An influential American delegation led by Vice President Kamala Harris flew to the United Arab Emirates Monday to pay respects to the federation’s late rulers and meet its newly inaugurated president.
The trip was the highest-level visit by a Biden administration official to Abu Dhabi so far. The trip is meant to show strong support as the US government seeks to mend troubled relations with its oil-rich partner. The delegation included Secretary of State Antony Blinken, Secretary of Defense Lloyd Austin, CIA Director William Burns and the US special envoy on climate issues John Kerry.
The UAE appointed Abu Dhabi’s crown prince Sheikh Mohammed bin Zayed Al Nahyan as the new president following the death of his half-brother last Friday. Sheikh Mohammed has served as the country’s de facto ruler and shaped the country’s strong foreign policy since Sheikh Khalifa bin Zayed Al Nahyan suffered a stroke nearly a decade ago.
Under Sheikh Mohammed’s de facto government, the UAE has intervened in various regional conflicts, from Yemen to Libya, and used its vast oil wealth to influence abroad and transform itself into a regional financial center.
The visits of a series of presidents and prime ministers over the past weekend have shown how influential Abu Dhabi is in the West and the Arab world. French President Emmanuel Macron and British Prime Minister Boris Johnson were the first European leaders to fly to the UAE capital.
More officials are expected to enter Abu Dhabi airport on Monday. Iran said Foreign Minister Hossein Amirabdollahian would also visit Abu Dhabi, coinciding with the US visit. Iran has refused to meet American officials in person, even as they negotiate a return to Tehran’s tattered nuclear deal with major world powers.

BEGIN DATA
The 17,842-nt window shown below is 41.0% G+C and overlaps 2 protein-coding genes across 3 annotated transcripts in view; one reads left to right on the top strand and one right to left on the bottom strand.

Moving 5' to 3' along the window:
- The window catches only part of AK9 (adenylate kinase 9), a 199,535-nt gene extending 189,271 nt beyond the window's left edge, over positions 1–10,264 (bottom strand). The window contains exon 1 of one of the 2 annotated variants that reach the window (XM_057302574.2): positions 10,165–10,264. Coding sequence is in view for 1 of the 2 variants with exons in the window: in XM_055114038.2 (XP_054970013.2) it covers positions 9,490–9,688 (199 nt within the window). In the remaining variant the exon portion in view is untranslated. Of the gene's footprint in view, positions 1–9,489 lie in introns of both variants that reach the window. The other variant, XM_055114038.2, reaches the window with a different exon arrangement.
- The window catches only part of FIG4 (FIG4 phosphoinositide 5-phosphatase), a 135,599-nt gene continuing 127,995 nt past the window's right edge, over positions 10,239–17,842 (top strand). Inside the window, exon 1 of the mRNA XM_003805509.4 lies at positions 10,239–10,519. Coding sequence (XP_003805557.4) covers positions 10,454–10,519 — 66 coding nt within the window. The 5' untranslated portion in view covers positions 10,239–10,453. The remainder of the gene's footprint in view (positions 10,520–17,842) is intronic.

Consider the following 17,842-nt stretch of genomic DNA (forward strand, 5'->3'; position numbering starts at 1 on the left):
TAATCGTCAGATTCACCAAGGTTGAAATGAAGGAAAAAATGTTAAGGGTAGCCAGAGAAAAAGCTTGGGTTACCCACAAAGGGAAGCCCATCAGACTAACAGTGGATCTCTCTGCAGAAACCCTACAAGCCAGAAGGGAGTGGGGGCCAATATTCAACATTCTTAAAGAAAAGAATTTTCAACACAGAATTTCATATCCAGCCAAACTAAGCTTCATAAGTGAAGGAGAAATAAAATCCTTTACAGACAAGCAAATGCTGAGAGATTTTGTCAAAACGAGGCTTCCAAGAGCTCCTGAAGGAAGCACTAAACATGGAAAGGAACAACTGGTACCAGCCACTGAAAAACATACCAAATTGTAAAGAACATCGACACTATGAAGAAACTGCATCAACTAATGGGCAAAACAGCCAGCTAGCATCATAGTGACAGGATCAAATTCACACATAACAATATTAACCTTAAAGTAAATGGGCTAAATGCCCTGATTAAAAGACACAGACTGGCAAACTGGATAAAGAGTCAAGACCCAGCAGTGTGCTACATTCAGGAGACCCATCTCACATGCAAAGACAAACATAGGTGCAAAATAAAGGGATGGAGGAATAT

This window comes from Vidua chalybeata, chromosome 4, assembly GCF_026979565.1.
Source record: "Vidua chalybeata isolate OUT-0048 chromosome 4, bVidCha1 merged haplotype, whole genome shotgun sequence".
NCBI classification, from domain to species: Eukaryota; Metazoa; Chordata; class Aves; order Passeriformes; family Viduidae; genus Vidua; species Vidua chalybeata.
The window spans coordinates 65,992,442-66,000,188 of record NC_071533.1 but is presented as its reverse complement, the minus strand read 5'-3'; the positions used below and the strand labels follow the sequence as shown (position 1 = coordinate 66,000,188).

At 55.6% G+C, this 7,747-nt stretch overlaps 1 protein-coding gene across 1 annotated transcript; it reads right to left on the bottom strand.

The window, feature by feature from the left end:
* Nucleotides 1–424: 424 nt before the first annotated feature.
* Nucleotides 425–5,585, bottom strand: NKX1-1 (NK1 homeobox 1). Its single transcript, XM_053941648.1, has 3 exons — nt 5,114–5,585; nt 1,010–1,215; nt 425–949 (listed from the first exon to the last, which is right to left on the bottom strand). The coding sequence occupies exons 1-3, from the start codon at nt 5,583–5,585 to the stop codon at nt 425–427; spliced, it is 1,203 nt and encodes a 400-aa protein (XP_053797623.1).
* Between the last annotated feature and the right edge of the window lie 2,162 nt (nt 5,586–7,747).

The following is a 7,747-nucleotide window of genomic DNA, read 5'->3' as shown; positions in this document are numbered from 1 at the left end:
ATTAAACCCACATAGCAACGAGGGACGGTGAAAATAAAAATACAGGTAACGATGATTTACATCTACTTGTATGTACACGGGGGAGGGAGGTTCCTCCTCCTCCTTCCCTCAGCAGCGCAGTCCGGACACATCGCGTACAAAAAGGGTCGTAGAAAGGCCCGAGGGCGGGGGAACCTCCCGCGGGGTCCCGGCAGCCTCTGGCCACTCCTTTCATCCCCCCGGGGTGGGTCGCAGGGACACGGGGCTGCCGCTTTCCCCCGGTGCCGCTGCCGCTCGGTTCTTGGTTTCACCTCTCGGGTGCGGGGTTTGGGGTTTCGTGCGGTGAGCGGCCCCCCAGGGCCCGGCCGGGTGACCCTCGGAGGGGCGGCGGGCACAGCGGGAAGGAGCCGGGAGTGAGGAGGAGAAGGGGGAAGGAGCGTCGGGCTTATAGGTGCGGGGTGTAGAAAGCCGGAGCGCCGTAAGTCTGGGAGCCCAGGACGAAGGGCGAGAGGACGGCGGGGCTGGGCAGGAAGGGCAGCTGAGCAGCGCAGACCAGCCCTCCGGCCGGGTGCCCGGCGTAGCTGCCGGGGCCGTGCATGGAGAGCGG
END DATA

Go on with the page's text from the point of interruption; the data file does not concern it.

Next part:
Before heading to Abu Dhabi, Harris said he was traveling on behalf of President Joe Biden to express his condolences for the death of long-ill Sheikh Khalifa and to underscore America’s important relationship with the UAE. “The United States takes the strength of our relationship and partnership with the UAE quite seriously,” Harris told reporters. “We will go there to express our condolences, but also as an expression of our commitment to the strength of the relationship.”
US officials are expected to discuss UAE frustrations about protecting American security in the region as well as emerging tensions between countries over Russia’s war in Ukraine.
The UAE, along with Saudi Arabia, is facing American pressure to denounce Russia and pump more oil to increase stability in energy markets as Europe seeks to break its dependence on Russian crude. But the UAE is Russia’s main trading partner and a member of the so-called OPEC Plus agreement, of which Russia is a key member. The UAE has so far rejected America’s demands. The denial is rooted in the notion that although its military presence is still strong in the Arabian Peninsula, America is no longer a reliable partner.[ab/ka]